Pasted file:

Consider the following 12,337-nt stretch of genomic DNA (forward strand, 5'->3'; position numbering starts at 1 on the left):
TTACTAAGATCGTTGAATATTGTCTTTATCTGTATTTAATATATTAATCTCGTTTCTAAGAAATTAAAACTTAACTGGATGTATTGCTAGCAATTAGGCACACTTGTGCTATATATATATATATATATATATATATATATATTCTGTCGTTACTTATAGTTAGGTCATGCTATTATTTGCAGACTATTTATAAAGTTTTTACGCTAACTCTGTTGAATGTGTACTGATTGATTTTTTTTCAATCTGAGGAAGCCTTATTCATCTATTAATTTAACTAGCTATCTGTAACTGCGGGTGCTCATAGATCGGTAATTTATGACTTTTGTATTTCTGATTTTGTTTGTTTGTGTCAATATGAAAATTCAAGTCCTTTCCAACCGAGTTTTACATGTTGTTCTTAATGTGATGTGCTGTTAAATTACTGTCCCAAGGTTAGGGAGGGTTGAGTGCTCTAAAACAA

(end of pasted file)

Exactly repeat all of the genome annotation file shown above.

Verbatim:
Consider the following 12,337-nt stretch of genomic DNA (forward strand, 5'->3'; position numbering starts at 1 on the left):
TTACTAAGATCGTTGAATATTGTCTTTATCTGTATTTAATATATTAATCTCGTTTCTAAGAAATTAAAACTTAACTGGATGTATTGCTAGCAATTAGGCACACTTGTGCTATATATATATATATATATATATATATATATATTCTGTCGTTACTTATAGTTAGGTCATGCTATTATTTGCAGACTATTTATAAAGTTTTTACGCTAACTCTGTTGAATGTGTACTGATTGATTTTTTTTCAATCTGAGGAAGCCTTATTCATCTATTAATTTAACTAGCTATCTGTAACTGCGGGTGCTCATAGATCGGTAATTTATGACTTTTGTATTTCTGATTTTGTTTGTTTGTGTCAATATGAAAATTCAAGTCCTTTCCAACCGAGTTTTACATGTTGTTCTTAATGTGATGTGCTGTTAAATTACTGTCCCAAGGTTAGGGAGGGTTGAGTGCTCTAAAACAA